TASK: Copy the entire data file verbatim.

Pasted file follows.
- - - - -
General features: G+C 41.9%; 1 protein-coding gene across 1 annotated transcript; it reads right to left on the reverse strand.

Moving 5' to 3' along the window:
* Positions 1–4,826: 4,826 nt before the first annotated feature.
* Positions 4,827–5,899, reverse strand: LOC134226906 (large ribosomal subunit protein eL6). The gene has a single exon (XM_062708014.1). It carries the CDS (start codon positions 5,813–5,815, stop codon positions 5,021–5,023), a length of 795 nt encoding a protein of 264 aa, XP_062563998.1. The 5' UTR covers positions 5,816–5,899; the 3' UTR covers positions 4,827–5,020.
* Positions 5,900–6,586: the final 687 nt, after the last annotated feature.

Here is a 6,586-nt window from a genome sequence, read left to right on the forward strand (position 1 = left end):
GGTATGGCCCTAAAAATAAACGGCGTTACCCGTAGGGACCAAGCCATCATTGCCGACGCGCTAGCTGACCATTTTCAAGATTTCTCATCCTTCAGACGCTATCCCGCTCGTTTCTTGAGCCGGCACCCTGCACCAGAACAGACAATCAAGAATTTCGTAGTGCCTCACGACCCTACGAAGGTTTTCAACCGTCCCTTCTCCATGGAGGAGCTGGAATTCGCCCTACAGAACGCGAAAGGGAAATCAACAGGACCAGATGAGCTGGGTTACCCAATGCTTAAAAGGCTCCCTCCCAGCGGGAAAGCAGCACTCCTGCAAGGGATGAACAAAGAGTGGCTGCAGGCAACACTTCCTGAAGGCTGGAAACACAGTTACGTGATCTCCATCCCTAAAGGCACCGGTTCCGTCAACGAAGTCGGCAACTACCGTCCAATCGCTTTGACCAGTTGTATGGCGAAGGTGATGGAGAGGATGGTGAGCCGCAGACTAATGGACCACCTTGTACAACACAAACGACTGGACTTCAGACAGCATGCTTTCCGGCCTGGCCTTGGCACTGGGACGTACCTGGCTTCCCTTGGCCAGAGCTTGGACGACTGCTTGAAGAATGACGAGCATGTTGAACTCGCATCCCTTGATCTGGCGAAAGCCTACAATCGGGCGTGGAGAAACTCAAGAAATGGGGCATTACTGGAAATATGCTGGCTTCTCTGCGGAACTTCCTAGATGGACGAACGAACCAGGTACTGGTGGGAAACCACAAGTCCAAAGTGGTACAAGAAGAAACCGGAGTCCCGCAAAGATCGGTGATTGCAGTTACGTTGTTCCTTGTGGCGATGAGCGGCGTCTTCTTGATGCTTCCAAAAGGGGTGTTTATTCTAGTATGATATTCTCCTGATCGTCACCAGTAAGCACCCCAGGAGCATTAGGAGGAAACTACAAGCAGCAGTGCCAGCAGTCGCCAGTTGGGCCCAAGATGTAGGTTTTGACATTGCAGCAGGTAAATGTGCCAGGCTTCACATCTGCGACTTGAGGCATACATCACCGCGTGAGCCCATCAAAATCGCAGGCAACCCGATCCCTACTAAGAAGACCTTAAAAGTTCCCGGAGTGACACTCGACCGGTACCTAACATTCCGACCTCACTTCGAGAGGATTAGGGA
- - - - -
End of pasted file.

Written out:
General features: G+C 41.9%; 1 protein-coding gene across 1 annotated transcript; it reads right to left on the reverse strand.

Moving 5' to 3' along the window:
* Positions 1–4,826: 4,826 nt before the first annotated feature.
* Positions 4,827–5,899, reverse strand: LOC134226906 (large ribosomal subunit protein eL6). The gene has a single exon (XM_062708014.1). It carries the CDS (start codon positions 5,813–5,815, stop codon positions 5,021–5,023), a length of 795 nt encoding a protein of 264 aa, XP_062563998.1. The 5' UTR covers positions 5,816–5,899; the 3' UTR covers positions 4,827–5,020.
* Positions 5,900–6,586: the final 687 nt, after the last annotated feature.

Here is a 6,586-nt window from a genome sequence, read left to right on the forward strand (position 1 = left end):
GGTATGGCCCTAAAAATAAACGGCGTTACCCGTAGGGACCAAGCCATCATTGCCGACGCGCTAGCTGACCATTTTCAAGATTTCTCATCCTTCAGACGCTATCCCGCTCGTTTCTTGAGCCGGCACCCTGCACCAGAACAGACAATCAAGAATTTCGTAGTGCCTCACGACCCTACGAAGGTTTTCAACCGTCCCTTCTCCATGGAGGAGCTGGAATTCGCCCTACAGAACGCGAAAGGGAAATCAACAGGACCAGATGAGCTGGGTTACCCAATGCTTAAAAGGCTCCCTCCCAGCGGGAAAGCAGCACTCCTGCAAGGGATGAACAAAGAGTGGCTGCAGGCAACACTTCCTGAAGGCTGGAAACACAGTTACGTGATCTCCATCCCTAAAGGCACCGGTTCCGTCAACGAAGTCGGCAACTACCGTCCAATCGCTTTGACCAGTTGTATGGCGAAGGTGATGGAGAGGATGGTGAGCCGCAGACTAATGGACCACCTTGTACAACACAAACGACTGGACTTCAGACAGCATGCTTTCCGGCCTGGCCTTGGCACTGGGACGTACCTGGCTTCCCTTGGCCAGAGCTTGGACGACTGCTTGAAGAATGACGAGCATGTTGAACTCGCATCCCTTGATCTGGCGAAAGCCTACAATCGGGCGTGGAGAAACTCAAGAAATGGGGCATTACTGGAAATATGCTGGCTTCTCTGCGGAACTTCCTAGATGGACGAACGAACCAGGTACTGGTGGGAAACCACAAGTCCAAAGTGGTACAAGAAGAAACCGGAGTCCCGCAAAGATCGGTGATTGCAGTTACGTTGTTCCTTGTGGCGATGAGCGGCGTCTTCTTGATGCTTCCAAAAGGGGTGTTTATTCTAGTATGATATTCTCCTGATCGTCACCAGTAAGCACCCCAGGAGCATTAGGAGGAAACTACAAGCAGCAGTGCCAGCAGTCGCCAGTTGGGCCCAAGATGTAGGTTTTGACATTGCAGCAGGTAAATGTGCCAGGCTTCACATCTGCGACTTGAGGCATACATCACCGCGTGAGCCCATCAAAATCGCAGGCAACCCGATCCCTACTAAGAAGACCTTAAAAGTTCCCGGAGTGACACTCGACCGGTACCTAACATTCCGACCTCACTTCGAGAGGATTAGGGA